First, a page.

You may be able to save money by purchasing a battery-powered brad nailer that uses the same battery system as other battery-powered tools you own.
When shopping for the best brad nailer, the most important consideration will be the power source. However, a few other key features, such as the following, can help you distinguish one model from another.
Some brad nailers use a cartridge system to load the brad nails into the gun. Others use glued strips of nails that load into a channel. Make sure you purchase the right style of brad nails to fit your model of brad nailer.
Advanced brad nailers allow you to adjust the depth of the head of the brad nail. Pick the right depth and you can use less wood putty to cover any nail holes. Cheaper brad nailers may not have this type of depth setting.
Most brad nailers use one of two trigger systems. Some brad nailers can use either system, allowing you to pick the appropriate one for each job.
Contact: This means that you hold down the trigger and press the nose of the gun against the wood to fire the nail. You can fire nails one after the other if you keep the trigger depressed, allowing you to work at maximum speed. This is not a feature that most people would use with a brad nailer, which is intended more for precise work rather than speed.
A. Each brad nailer will include a list of nail lengths in its specifications. Most advanced brad nailers can use nails ranging from 5/8 inch to around 2 inches. Less expensive brad nailers may be limited to shorter nails.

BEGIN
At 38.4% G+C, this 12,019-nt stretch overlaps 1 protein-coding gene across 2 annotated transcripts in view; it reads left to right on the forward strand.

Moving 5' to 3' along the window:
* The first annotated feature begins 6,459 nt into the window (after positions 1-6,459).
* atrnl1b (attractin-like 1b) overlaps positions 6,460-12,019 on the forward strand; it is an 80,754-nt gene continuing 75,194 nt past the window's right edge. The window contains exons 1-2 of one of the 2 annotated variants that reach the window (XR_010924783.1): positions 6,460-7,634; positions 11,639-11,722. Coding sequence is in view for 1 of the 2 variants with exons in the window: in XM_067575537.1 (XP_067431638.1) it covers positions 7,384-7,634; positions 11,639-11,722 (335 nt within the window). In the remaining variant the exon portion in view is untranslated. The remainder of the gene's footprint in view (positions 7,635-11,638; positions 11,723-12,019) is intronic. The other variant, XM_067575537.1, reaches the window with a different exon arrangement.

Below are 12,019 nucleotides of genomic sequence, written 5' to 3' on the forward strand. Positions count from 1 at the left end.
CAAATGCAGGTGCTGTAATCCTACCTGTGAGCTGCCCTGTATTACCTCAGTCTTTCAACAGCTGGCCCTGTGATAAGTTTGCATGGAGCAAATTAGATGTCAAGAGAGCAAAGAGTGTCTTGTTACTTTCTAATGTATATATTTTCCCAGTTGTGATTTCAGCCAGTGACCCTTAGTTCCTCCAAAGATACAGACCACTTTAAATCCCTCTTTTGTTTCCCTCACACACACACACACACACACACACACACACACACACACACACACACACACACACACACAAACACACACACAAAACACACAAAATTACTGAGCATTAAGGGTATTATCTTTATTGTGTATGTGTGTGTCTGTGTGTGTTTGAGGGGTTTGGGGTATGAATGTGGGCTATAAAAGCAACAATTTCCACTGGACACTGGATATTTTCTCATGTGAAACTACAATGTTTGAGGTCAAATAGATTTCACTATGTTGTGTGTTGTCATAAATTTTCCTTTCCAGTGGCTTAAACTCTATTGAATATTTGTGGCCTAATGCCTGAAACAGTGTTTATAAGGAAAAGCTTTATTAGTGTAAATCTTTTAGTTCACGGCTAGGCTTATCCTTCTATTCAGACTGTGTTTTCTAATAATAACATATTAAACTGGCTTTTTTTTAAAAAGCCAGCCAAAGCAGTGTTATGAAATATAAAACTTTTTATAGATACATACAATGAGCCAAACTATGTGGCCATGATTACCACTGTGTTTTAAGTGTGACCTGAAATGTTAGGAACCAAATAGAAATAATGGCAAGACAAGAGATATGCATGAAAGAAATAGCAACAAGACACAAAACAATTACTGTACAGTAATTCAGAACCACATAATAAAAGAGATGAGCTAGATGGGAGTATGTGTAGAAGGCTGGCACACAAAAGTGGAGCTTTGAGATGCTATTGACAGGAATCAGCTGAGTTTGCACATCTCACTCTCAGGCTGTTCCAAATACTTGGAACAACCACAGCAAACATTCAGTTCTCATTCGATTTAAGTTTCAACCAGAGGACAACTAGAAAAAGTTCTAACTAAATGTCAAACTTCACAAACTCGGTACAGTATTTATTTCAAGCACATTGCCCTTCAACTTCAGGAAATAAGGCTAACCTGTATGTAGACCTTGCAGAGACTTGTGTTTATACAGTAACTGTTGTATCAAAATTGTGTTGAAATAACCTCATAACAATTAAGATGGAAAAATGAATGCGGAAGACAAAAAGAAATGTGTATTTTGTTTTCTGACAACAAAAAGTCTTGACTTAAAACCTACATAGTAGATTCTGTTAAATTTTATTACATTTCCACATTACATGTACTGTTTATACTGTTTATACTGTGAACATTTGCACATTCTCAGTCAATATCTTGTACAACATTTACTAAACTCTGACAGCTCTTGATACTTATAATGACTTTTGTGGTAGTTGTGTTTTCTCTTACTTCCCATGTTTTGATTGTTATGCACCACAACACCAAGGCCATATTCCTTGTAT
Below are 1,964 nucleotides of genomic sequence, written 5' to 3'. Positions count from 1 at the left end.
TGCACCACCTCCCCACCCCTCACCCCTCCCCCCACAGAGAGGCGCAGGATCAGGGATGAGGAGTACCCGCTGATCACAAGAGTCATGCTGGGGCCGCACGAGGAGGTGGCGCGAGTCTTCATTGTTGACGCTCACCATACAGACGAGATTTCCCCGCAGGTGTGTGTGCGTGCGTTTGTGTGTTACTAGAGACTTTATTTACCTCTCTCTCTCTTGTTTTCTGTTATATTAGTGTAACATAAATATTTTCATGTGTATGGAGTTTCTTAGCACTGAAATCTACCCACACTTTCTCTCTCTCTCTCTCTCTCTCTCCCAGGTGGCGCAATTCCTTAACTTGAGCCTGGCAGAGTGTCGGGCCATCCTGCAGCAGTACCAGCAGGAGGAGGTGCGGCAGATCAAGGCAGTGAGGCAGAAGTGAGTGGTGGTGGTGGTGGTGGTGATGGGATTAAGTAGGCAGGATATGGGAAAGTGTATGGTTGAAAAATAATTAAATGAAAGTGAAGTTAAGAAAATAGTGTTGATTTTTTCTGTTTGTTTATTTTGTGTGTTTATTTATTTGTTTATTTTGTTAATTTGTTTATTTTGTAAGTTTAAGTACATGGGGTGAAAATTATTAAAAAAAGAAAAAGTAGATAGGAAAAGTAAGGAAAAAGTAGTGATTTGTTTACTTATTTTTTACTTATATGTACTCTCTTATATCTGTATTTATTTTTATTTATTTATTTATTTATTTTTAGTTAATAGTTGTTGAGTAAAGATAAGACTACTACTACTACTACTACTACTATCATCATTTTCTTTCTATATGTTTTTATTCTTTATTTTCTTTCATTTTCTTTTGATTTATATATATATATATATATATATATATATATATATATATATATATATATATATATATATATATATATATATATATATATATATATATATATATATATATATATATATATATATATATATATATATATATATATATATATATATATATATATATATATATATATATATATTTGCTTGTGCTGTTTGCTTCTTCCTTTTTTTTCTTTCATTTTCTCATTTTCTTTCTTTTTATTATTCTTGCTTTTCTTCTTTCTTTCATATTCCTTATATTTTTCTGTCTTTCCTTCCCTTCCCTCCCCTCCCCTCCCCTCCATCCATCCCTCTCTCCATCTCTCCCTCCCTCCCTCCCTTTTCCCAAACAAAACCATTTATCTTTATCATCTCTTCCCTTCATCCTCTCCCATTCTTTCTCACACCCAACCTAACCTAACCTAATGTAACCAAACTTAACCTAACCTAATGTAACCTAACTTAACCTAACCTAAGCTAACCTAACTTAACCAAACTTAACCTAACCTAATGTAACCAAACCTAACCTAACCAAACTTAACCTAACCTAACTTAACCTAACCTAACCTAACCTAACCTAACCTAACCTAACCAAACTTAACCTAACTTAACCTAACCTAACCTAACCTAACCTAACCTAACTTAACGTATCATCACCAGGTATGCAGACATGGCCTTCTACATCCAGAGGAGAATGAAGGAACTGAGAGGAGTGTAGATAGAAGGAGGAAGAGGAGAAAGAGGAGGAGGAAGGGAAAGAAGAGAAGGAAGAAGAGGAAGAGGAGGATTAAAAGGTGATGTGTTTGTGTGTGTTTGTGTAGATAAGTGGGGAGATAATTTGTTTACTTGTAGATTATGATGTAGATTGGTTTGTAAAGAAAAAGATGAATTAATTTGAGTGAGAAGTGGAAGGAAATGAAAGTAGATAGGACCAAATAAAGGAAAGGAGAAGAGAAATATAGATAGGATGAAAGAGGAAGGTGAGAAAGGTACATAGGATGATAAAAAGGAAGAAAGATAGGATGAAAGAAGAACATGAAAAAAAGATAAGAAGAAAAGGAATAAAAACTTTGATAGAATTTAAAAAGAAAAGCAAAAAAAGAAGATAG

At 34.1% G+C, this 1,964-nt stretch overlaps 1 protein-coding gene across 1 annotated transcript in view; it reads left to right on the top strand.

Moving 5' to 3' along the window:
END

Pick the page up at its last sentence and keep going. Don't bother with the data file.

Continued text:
A. A brad nailer uses 18-gauge nails. The gauge refers to the thickness (or diameter) of the nail. Nails as thin as 18 gauge will not have enough strength to connect or support the weight of heavy pieces of wood or trim. For these jobs, you need a finish nailer that uses 15- or 16-gauge nails. Brad nails are best for thinner, lighter pieces of wood.
A. A brad nailer only uses brad nails, which are limited to 18 gauge and have little to no head on them. This means that if you use brad nail to hold two pieces of wood together, and they’re placed under stress, the wood could pull off the brad nail. Thicker diameter nails with a large head are better for certain types of projects, and these require a different type of nail gun.
A. Most heavy-duty power tools make use of a pneumatic power system. This air-compression-driven system gives you a ton of power to drive nails quickly and efficiently. But because brad nailers don’t require as much power and don’t need to work as quickly as other types of nail guns, you can effectively use a brad nailer that runs off a battery or an electrical power cord, for example, and reduce your overall investment.